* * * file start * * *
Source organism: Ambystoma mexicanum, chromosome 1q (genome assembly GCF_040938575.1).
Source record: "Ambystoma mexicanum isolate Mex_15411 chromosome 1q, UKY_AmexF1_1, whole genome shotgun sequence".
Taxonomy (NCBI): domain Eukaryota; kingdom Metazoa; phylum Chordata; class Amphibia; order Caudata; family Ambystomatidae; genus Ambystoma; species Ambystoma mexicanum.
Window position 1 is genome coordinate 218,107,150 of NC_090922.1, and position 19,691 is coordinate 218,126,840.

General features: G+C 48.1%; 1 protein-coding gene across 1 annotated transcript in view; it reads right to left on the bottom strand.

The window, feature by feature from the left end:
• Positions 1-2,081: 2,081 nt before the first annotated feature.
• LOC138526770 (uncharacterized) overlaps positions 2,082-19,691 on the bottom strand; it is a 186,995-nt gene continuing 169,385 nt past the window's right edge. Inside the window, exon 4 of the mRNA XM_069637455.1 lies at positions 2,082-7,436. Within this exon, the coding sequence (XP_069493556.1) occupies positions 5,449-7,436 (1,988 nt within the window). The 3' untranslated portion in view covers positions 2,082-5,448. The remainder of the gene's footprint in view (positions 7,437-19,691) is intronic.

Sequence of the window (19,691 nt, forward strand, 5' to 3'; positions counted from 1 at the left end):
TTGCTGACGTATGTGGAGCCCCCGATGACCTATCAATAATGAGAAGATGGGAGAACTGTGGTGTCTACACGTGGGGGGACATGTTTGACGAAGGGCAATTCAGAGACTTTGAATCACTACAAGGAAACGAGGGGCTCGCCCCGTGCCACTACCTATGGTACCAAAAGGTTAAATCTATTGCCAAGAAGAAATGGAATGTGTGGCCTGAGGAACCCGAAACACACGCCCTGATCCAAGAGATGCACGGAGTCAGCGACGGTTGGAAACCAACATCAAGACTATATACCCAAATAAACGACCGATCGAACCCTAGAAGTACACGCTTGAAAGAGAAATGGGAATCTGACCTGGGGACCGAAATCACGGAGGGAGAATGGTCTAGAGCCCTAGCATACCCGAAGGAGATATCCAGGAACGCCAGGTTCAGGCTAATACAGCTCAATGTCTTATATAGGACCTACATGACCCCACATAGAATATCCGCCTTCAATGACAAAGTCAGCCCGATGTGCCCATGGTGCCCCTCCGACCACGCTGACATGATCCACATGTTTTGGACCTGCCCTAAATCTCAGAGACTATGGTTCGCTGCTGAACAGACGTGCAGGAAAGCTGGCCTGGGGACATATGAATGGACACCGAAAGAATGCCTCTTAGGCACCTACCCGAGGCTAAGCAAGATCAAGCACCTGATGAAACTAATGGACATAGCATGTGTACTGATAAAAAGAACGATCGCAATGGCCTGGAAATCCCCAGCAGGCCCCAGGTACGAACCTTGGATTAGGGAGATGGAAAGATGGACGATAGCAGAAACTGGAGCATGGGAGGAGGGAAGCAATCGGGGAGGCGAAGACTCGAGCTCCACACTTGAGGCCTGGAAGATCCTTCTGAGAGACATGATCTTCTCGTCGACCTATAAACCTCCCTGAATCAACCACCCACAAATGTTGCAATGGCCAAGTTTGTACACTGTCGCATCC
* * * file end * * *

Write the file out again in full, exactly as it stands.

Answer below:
Source organism: Ambystoma mexicanum, chromosome 1q (genome assembly GCF_040938575.1).
Source record: "Ambystoma mexicanum isolate Mex_15411 chromosome 1q, UKY_AmexF1_1, whole genome shotgun sequence".
Taxonomy (NCBI): domain Eukaryota; kingdom Metazoa; phylum Chordata; class Amphibia; order Caudata; family Ambystomatidae; genus Ambystoma; species Ambystoma mexicanum.
Window position 1 is genome coordinate 218,107,150 of NC_090922.1, and position 19,691 is coordinate 218,126,840.

General features: G+C 48.1%; 1 protein-coding gene across 1 annotated transcript in view; it reads right to left on the bottom strand.

The window, feature by feature from the left end:
• Positions 1-2,081: 2,081 nt before the first annotated feature.
• LOC138526770 (uncharacterized) overlaps positions 2,082-19,691 on the bottom strand; it is a 186,995-nt gene continuing 169,385 nt past the window's right edge. Inside the window, exon 4 of the mRNA XM_069637455.1 lies at positions 2,082-7,436. Within this exon, the coding sequence (XP_069493556.1) occupies positions 5,449-7,436 (1,988 nt within the window). The 3' untranslated portion in view covers positions 2,082-5,448. The remainder of the gene's footprint in view (positions 7,437-19,691) is intronic.

Sequence of the window (19,691 nt, forward strand, 5' to 3'; positions counted from 1 at the left end):
TTGCTGACGTATGTGGAGCCCCCGATGACCTATCAATAATGAGAAGATGGGAGAACTGTGGTGTCTACACGTGGGGGGACATGTTTGACGAAGGGCAATTCAGAGACTTTGAATCACTACAAGGAAACGAGGGGCTCGCCCCGTGCCACTACCTATGGTACCAAAAGGTTAAATCTATTGCCAAGAAGAAATGGAATGTGTGGCCTGAGGAACCCGAAACACACGCCCTGATCCAAGAGATGCACGGAGTCAGCGACGGTTGGAAACCAACATCAAGACTATATACCCAAATAAACGACCGATCGAACCCTAGAAGTACACGCTTGAAAGAGAAATGGGAATCTGACCTGGGGACCGAAATCACGGAGGGAGAATGGTCTAGAGCCCTAGCATACCCGAAGGAGATATCCAGGAACGCCAGGTTCAGGCTAATACAGCTCAATGTCTTATATAGGACCTACATGACCCCACATAGAATATCCGCCTTCAATGACAAAGTCAGCCCGATGTGCCCATGGTGCCCCTCCGACCACGCTGACATGATCCACATGTTTTGGACCTGCCCTAAATCTCAGAGACTATGGTTCGCTGCTGAACAGACGTGCAGGAAAGCTGGCCTGGGGACATATGAATGGACACCGAAAGAATGCCTCTTAGGCACCTACCCGAGGCTAAGCAAGATCAAGCACCTGATGAAACTAATGGACATAGCATGTGTACTGATAAAAAGAACGATCGCAATGGCCTGGAAATCCCCAGCAGGCCCCAGGTACGAACCTTGGATTAGGGAGATGGAAAGATGGACGATAGCAGAAACTGGAGCATGGGAGGAGGGAAGCAATCGGGGAGGCGAAGACTCGAGCTCCACACTTGAGGCCTGGAAGATCCTTCTGAGAGACATGATCTTCTCGTCGACCTATAAACCTCCCTGAATCAACCACCCACAAATGTTGCAATGGCCAAGTTTGTACACTGTCGCATCC